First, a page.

Shedding weight is one of the top priorities for most mountain bikers. Riders will pay top dollar to shave a few grams off their bikes in the belief that the lightest ride possible will help them on the trail. While I will not dispute that, all things being equal, a lighter bike will tend to go faster than a heavier counterpart I will argue that there is a time when adding weight may be beneficial.
One of the reasons that a lot of riders find themselves putting on weight with my programs is that the workouts target areas that usually do not get emphasized in regular workouts.
Of course I am talking about adding weight to the engine that drives your bike – you! Every so often I hear from a rider who is concerned that strength training will add weight or that they have gained weight on my program. In a sport that tells you “lighter is better” seeing the number on any scale go up can be a bit unnerving. However, much of this concern is completely unnecessary.
The most important thing for you to worry about is your strength-to-bodyweight ratio, not your “weight”. For example, if two riders can both deadlift 300 pounds but one weighs 200 pounds and the other weighs 175, the lighter rider has a higher strength-to-bodyweight ratio. The higher your strength-to-weight is the more functional strength and power you will have on the trail.
To better illustrate what I am talking about, let’s say that you currently weigh 160 pounds and your max deadlift (one of the best indicators of MTB specific strength in my book) is 200 pounds. Not bad but certainly not where it can or should be.
Now let’s say that you finish the Ultimate MTB Workout Program and your deadlift has gone up to 250 (which would be a pretty small increase) and your bodyweight has gone up to 170 pounds (which would be a pretty big increase). Your deadlift strength has gone up 25% while your bodyweight has only increased by 6%. This effectively bumps your strength-to-weight ratio up which is what you want from your program.
I guarantee that on the trail you won’t notice the extra bodyweight since it has been more than offset by the strength gains. Every time you need to lay down some extra strength and power to the pedals you’ll be able to do it far better than when you were smaller and weaker. As you can see, there is far more to the performance equation than how much you weigh.
One of the reasons that a lot of riders find themselves putting on weight with my programs is that the workouts target areas that usually do not get emphasized in regular workouts. Exercises like the deadlift and its variations target the hips which are comprised of the big glutes (butt) and hamstring muscles. These muscles do not get worked as effectively with squats and leg presses, two more common “mountain bike specific” exercises.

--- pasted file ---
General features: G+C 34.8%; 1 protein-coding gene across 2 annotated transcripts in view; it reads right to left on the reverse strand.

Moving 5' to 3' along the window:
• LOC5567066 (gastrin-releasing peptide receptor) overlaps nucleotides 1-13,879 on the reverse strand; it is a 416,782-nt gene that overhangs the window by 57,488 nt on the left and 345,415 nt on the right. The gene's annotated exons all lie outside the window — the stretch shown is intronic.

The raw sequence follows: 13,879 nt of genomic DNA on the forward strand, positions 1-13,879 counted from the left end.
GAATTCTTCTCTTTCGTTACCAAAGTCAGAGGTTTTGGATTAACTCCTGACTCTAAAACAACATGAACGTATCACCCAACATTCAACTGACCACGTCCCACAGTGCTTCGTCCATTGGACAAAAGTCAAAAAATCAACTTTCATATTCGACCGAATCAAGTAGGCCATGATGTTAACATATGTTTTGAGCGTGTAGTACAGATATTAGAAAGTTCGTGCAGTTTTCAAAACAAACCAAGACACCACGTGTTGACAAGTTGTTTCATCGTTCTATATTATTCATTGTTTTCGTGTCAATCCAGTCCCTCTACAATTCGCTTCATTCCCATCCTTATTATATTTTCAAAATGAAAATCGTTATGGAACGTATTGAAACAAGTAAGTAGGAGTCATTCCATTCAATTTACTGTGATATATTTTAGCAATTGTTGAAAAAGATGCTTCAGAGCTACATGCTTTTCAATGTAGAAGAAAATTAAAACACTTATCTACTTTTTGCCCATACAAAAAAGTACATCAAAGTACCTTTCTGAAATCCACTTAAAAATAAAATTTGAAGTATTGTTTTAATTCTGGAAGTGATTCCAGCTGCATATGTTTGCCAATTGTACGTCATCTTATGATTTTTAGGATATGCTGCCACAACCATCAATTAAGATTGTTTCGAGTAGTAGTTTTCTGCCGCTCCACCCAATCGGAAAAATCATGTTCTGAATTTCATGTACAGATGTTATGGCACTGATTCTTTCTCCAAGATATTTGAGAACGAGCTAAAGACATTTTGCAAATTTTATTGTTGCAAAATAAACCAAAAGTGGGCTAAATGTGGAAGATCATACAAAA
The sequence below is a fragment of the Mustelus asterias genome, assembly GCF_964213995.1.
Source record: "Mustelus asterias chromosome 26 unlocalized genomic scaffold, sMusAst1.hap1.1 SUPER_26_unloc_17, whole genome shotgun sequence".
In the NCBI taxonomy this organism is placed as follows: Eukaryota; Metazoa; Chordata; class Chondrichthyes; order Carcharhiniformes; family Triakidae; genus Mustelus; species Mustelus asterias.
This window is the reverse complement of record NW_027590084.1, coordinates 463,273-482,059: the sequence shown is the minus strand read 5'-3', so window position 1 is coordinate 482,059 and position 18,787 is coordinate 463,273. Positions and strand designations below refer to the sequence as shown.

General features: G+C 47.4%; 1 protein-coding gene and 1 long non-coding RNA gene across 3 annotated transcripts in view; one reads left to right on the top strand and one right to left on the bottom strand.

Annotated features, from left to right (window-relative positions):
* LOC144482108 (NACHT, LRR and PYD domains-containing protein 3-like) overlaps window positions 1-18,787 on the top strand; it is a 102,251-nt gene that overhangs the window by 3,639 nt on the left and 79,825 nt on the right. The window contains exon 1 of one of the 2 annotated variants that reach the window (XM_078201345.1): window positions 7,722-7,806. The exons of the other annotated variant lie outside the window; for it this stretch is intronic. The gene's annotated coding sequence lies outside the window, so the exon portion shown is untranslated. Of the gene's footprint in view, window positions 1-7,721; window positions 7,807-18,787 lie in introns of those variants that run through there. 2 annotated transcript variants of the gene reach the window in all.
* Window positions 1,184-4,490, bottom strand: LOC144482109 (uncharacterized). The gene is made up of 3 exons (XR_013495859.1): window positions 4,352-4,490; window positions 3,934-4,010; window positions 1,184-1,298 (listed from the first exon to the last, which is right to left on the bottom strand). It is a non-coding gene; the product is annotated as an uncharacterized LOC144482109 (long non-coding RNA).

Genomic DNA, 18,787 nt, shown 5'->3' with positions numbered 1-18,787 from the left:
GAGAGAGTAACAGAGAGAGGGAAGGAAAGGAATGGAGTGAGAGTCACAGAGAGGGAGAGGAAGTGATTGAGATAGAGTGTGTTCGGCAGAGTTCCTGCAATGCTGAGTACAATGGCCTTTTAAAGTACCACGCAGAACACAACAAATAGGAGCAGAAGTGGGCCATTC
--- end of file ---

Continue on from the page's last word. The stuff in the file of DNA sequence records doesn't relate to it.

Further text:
When you stress muscles that are not used to getting worked they will initially respond by growing. However, I will point out that not all muscle gain is the same. If you are using compound lifts like the deadlift and you are keeping your total volume low then whatever muscle you put on will be functional in nature. This type of muscle gain will actually add to your body’s ability to create strong, powerful movement on your bike.
But if you are following a bodybuilder type program (using machines, doing 3 sets of 8-12 reps and/ or training separate body parts on separate days) then the muscle you put on will not be as functional. This type of training tends to “pump up” a muscle more than make it stronger, meaning that it is not necessarily able to better help you on the trail. In fact, riders adding weight following bodybuilding programs disguised as “mountain bike specific” workouts is one of the reasons weight gain from strength training has gotten a bad reputation – they muscle they added didn’t help them on the trail and so it was simply extra bulk to carry around.
Obviously there is a point of diminishing returns as you don’t want to add too much weight and any weight gain you get needs to be from muscle and not fat (fat is always “non-functional”). However, adding 5-15 pounds of muscle from a good strength training program is not unusual or anything to be alarmed about as long as your strength gains outpaces your weight gains.
One last thing to keep in mind is that muscle is the best “armor” you can have on the trail. If your arms and legs look like they would snap in two from the slightest fall you are far more likely to get hurt when you crash. Mountain biking is far more physical than road cycling (the single biggest outside influence on mountain bike training) and therefore requires a more physical rider. Adding some functional muscle will make you faster, more powerful and decrease your injury potential. When you look at it that way, seeing the number on the scale go up isn’t so bad after all.